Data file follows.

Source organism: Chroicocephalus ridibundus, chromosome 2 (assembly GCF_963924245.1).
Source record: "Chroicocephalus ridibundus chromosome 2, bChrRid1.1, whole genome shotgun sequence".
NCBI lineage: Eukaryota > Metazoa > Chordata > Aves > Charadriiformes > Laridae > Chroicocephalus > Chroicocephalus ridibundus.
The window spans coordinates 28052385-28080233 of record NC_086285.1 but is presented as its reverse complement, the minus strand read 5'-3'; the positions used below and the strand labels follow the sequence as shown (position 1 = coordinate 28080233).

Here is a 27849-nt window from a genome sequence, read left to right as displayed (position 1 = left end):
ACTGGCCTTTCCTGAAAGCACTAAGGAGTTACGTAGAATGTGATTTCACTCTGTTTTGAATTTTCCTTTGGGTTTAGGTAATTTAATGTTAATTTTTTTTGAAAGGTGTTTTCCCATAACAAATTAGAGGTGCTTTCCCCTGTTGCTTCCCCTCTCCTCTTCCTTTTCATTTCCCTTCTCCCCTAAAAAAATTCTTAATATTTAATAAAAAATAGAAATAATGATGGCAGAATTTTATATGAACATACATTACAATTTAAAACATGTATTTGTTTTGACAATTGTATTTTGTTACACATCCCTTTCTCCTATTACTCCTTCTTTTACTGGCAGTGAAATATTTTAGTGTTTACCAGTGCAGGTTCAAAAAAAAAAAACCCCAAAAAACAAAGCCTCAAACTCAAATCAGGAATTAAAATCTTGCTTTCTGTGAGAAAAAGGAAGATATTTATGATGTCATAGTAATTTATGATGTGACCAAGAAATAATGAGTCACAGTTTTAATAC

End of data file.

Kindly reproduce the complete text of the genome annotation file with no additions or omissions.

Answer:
Source organism: Chroicocephalus ridibundus, chromosome 2 (assembly GCF_963924245.1).
Source record: "Chroicocephalus ridibundus chromosome 2, bChrRid1.1, whole genome shotgun sequence".
NCBI lineage: Eukaryota > Metazoa > Chordata > Aves > Charadriiformes > Laridae > Chroicocephalus > Chroicocephalus ridibundus.
The window spans coordinates 28052385-28080233 of record NC_086285.1 but is presented as its reverse complement, the minus strand read 5'-3'; the positions used below and the strand labels follow the sequence as shown (position 1 = coordinate 28080233).

Here is a 27849-nt window from a genome sequence, read left to right as displayed (position 1 = left end):
ACTGGCCTTTCCTGAAAGCACTAAGGAGTTACGTAGAATGTGATTTCACTCTGTTTTGAATTTTCCTTTGGGTTTAGGTAATTTAATGTTAATTTTTTTTGAAAGGTGTTTTCCCATAACAAATTAGAGGTGCTTTCCCCTGTTGCTTCCCCTCTCCTCTTCCTTTTCATTTCCCTTCTCCCCTAAAAAAATTCTTAATATTTAATAAAAAATAGAAATAATGATGGCAGAATTTTATATGAACATACATTACAATTTAAAACATGTATTTGTTTTGACAATTGTATTTTGTTACACATCCCTTTCTCCTATTACTCCTTCTTTTACTGGCAGTGAAATATTTTAGTGTTTACCAGTGCAGGTTCAAAAAAAAAAAACCCCAAAAAACAAAGCCTCAAACTCAAATCAGGAATTAAAATCTTGCTTTCTGTGAGAAAAAGGAAGATATTTATGATGTCATAGTAATTTATGATGTGACCAAGAAATAATGAGTCACAGTTTTAATAC